Figure 2.2. Extent to which respondents agree that a clear vision in terms of digital government is available in Argentina
Figure 2.2. Extent to which respondents agree that a clear vision in terms of digital government is available in Argentina

Source: OECD (2018), “Digital Government Review of Argentina: Survey for public sector organisations”.

Through the issuance of Resolution 138/2018 in December 2018, the SGM formally implemented Decree 996/2018 (Digital Agenda). Shortly after, in January 2019, the SGM issued Resolution 5/2019, which created the Special Temporary Executing Unit within the Secretariat for Digital Government and Digital Innovation. The unit works in a coordinating role for the overall Digital Agenda, and it has been assigned a number of objectives:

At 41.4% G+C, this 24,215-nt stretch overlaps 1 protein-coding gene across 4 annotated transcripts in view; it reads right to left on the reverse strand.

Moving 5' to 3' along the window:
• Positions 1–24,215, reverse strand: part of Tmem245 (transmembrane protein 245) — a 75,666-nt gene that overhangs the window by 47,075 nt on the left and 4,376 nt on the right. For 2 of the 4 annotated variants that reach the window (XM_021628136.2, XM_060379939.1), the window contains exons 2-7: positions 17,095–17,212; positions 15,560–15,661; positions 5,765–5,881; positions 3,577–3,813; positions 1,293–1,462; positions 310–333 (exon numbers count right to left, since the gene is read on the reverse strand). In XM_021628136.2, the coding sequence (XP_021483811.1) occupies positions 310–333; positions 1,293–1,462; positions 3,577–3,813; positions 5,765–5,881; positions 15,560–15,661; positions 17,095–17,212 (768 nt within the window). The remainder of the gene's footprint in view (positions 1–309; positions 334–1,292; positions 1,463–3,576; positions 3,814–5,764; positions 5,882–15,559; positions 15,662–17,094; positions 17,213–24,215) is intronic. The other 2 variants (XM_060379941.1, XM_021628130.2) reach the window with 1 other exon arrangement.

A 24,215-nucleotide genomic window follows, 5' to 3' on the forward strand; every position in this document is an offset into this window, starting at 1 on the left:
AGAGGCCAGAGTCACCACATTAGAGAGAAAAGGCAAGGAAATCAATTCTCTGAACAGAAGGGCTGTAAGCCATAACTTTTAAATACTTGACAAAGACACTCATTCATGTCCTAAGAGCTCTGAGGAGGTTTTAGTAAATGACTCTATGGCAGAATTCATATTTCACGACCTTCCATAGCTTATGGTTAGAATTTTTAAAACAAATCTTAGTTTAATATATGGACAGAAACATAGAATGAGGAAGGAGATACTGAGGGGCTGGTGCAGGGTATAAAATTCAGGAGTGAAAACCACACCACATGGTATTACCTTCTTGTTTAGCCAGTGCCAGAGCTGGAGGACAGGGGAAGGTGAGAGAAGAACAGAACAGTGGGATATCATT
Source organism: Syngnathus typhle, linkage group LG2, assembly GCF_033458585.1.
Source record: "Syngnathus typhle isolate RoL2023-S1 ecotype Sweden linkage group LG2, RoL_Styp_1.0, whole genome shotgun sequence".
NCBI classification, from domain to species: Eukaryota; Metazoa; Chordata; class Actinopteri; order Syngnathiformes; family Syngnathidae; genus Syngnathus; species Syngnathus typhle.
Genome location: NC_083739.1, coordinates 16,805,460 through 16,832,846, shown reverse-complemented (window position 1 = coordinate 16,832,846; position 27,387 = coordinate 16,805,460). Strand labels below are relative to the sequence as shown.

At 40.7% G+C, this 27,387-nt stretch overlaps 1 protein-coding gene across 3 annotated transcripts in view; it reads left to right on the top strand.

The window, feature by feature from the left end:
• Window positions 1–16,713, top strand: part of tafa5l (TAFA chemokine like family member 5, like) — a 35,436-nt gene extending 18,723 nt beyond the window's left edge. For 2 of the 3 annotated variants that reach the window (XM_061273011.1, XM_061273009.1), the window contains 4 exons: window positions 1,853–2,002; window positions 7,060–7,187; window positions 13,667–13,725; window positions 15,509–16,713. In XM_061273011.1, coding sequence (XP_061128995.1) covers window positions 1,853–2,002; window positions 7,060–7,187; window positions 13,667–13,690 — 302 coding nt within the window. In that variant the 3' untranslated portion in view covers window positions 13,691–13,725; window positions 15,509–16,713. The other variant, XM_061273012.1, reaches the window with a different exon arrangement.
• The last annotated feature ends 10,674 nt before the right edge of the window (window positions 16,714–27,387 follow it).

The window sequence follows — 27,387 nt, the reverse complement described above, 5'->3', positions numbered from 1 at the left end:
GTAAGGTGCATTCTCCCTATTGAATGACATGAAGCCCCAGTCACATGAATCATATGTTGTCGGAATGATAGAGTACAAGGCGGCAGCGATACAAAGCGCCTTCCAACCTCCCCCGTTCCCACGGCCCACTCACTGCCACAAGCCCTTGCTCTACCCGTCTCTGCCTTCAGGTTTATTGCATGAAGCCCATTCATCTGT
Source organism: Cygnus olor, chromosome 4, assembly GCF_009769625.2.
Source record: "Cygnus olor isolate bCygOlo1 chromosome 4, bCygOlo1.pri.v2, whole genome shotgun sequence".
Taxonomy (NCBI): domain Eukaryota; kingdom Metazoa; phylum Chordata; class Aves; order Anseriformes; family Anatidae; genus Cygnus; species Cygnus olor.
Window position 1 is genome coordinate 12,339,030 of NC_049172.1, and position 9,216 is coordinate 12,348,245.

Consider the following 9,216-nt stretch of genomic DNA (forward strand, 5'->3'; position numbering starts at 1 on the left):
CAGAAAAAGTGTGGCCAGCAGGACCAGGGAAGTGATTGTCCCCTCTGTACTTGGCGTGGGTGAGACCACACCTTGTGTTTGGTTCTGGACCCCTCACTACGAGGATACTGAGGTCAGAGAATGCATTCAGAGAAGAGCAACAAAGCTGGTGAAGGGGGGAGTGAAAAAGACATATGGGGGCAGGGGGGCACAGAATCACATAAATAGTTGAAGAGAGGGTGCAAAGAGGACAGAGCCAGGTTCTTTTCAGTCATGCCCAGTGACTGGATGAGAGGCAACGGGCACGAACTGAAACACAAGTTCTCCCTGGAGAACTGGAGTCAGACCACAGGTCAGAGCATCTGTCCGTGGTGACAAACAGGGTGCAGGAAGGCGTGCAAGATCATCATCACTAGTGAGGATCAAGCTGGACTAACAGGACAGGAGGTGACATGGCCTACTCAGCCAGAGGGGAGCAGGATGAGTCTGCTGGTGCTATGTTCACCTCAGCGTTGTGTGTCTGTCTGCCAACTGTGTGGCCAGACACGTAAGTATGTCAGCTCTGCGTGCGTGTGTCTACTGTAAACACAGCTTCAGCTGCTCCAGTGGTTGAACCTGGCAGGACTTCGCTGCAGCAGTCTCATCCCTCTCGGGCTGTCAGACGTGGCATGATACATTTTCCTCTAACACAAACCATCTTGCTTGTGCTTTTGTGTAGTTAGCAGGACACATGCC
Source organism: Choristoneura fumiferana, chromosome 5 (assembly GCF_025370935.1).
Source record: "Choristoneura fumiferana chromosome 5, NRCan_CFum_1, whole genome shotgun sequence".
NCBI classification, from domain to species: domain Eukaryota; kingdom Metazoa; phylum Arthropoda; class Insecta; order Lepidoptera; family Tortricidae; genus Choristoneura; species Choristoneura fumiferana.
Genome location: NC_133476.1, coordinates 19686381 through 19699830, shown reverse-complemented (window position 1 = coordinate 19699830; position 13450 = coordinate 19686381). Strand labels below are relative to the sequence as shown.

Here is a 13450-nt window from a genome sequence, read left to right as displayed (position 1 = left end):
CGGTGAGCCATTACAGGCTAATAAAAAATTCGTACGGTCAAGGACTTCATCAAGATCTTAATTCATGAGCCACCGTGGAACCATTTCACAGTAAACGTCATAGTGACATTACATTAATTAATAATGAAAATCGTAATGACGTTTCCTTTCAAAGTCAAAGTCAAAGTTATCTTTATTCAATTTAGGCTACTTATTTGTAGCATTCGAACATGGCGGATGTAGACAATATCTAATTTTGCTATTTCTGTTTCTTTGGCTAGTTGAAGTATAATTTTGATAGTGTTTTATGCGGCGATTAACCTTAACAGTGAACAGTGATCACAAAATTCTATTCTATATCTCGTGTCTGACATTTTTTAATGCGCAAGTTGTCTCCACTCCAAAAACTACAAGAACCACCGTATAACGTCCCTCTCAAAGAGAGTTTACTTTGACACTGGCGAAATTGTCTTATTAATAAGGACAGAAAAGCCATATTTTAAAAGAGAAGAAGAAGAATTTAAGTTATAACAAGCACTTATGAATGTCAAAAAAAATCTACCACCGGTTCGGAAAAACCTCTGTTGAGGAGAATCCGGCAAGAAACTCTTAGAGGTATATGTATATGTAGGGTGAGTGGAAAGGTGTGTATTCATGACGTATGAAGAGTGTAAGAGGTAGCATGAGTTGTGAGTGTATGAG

• intervene in the definition of initiatives and work proposals within the framework of the Digital Agenda aimed at accelerating the digital transformation of the country

  • prepare concrete work plans and projects of the Digital Agenda, and the management goals and indicators applicable to their implementation by the public entities that serve as project leads

  • design and implement a monitoring methodology for the different initiatives of the Digital Agenda

  • direct studies of international positioning of the digital competitiveness of Argentina in relation to the selected indicators

  • assist the Secretariat of Digital Government and Technological Innovation of the SGM in the co-ordination of the actions of the Executive Board

  • assist the Executive Board in the formulation of an annual follow-up plan for the Digital Agenda to monitor compliance with the objectives established for it

  • intervene, in conjunction with the Executive Board, in the preparation of progress reports for review by the Planning and Follow-up Council

  • assist and advise the ministries, agencies and departments as needed on the implementation of the Digital Agenda.